As I’ve already mentioned, Rocky IV is definitely the most outlandish of the original Rocky series, and certainly the one that oozes the look and tone of the 1980s the most, so it is really impressive to see what they have managed to do with transferring those film’s plot elements and characters into the Creed continuity. Ivan Drago in Rocky IV was an intimidating villain, but was really just kind of a blank slate with very few words of his own and only existed as someone for Rocky to fight; in Creed II, however, he is incredibly humanised and even has more than one thing to say this time around. He has probably the biggest arc in the entire film outside of Adonis Creed, as a direct parallel to Rocky Balboa and how in his community he was and still is considered a hero even when he lost all those fights, whereas Ivan Drago was pretty much shunned after his loss against Balboa in his home country and has spent the last thirty years tirelessly training his own son for a chance to show the world, as well as his own people, that he can be great again. However, unlike in Rocky IV, he isn’t written as the straight-up bad guy either; in fact, they do a lot of interesting things with his character that have him confront his stern parenting skills, as well as his own inner anger for losing that climactic match against Rocky, and the character is so well written here – not to mention performed perfectly by Dolph Lundgren, who returns to one of his very first film roles as though he never left it – that for the first time in thirty years you finally get to understand what Ivan Drago is going through, and it makes for one hell of a satisfying pay-off.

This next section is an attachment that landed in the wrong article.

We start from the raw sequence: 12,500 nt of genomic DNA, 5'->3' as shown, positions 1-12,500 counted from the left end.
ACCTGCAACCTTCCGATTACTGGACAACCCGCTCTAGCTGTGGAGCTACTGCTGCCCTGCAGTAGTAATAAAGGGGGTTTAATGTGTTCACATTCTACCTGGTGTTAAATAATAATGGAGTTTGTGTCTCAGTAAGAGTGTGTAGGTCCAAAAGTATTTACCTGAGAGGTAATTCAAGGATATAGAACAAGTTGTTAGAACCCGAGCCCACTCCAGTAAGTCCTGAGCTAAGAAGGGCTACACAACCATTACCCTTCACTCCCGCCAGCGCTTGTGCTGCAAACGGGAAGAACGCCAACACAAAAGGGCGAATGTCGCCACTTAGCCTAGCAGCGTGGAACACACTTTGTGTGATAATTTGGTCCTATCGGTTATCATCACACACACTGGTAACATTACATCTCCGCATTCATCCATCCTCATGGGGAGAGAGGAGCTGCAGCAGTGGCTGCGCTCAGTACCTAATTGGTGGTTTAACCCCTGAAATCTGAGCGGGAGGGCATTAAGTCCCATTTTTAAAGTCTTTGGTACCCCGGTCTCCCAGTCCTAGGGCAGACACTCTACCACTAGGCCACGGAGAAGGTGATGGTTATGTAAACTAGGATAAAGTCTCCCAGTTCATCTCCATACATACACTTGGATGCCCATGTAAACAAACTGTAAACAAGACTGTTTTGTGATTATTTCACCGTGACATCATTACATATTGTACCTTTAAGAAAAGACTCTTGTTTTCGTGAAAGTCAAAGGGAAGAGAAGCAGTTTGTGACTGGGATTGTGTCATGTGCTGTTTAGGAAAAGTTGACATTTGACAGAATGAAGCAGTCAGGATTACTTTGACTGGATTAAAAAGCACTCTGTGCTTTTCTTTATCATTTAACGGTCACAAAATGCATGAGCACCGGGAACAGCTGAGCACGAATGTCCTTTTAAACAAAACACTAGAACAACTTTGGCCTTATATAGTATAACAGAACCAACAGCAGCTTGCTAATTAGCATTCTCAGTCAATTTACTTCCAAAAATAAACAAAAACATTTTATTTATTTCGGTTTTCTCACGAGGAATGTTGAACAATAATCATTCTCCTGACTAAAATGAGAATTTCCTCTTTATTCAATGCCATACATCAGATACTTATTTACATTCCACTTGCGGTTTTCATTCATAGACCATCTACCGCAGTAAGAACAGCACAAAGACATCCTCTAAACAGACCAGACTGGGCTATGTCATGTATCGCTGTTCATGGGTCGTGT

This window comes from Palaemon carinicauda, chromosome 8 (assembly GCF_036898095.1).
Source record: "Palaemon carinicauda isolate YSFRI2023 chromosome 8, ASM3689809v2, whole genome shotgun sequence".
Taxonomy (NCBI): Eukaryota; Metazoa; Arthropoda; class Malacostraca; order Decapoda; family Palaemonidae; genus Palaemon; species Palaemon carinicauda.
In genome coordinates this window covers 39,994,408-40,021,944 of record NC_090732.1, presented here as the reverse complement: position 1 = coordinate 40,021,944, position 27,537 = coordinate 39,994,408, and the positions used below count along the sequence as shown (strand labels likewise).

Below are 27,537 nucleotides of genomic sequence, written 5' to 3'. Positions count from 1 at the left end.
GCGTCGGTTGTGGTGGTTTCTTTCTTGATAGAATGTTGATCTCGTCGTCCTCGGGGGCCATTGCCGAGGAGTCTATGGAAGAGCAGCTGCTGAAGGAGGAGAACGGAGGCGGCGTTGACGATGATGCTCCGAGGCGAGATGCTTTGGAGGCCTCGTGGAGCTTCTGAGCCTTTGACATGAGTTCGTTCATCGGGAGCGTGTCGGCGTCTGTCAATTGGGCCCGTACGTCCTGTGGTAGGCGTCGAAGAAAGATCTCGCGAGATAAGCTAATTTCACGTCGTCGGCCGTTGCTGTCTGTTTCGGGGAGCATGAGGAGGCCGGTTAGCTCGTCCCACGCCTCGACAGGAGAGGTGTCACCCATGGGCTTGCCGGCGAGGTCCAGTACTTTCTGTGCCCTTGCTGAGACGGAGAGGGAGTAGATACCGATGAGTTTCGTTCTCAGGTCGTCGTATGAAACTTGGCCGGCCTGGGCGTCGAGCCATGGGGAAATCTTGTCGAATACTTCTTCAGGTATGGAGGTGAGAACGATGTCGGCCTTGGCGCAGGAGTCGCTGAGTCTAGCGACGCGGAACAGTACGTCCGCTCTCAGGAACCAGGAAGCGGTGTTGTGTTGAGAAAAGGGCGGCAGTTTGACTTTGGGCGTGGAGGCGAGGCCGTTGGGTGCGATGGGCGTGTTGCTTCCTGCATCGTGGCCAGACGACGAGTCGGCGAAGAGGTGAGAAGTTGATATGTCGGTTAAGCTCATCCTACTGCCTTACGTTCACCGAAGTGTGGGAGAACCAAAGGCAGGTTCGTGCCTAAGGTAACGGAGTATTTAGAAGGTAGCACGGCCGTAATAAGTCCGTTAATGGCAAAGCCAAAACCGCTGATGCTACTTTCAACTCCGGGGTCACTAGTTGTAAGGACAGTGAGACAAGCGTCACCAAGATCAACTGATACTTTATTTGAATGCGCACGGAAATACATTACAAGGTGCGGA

The rest of the movie works extremely well as a solid continuation of the Creed storyline, with Michael B. Jordan and Sylvester Stallone once again on top form as boxer and trainer respectively, as is Tessa Thompson whose character was previously introduced as having a progressive degenerative hearing disorder, and is now carrying a baby which could potentially suffer from it, which gives her plenty to work with outside of being just the girlfriend character in these movies. Their performances are great, as is the strong direction by Steven Caple, Jr. – taking over from Ryan Coogler, whose summoning to Wakanda prevented him from returning as director here – who provides the film with plenty of emotional moments that really hit you in all of the tender spots at exactly the right moments, as well as a powerful understanding of what makes a boxing match look and feel as cinematic as the ones he portrays here. The script certainly follows the standard Rocky formula down to the letter, but it’s executed and performed so well that it’s never really an issue, as you’re just sucked in to this journey and the drama surrounding these well-written characters that it just makes you want to roar with excitement right there in the screen.
I’m not so sure where they could possibly take the Creed saga next, but whatever they end up doing, as long as it’s anything like this or the previous movie, then I am already in line to buy my ticket. Just don’t call the next one Threed, whatever you do.
SO, TO SUM UP…
Creed II is both an incredibly powerful and emotional follow-up to Creed, which once again sees stellar work by Michael B. Jordan and Sylvester Stallone only this time under the strong direction of Steven Caple, Jr., and also a pretty effective continuation of events and characters from the much sillier Rocky IV, especially with how they evolve the character of Ivan Drago and give him more layers than you ever thought were possible with this character thirty years ago.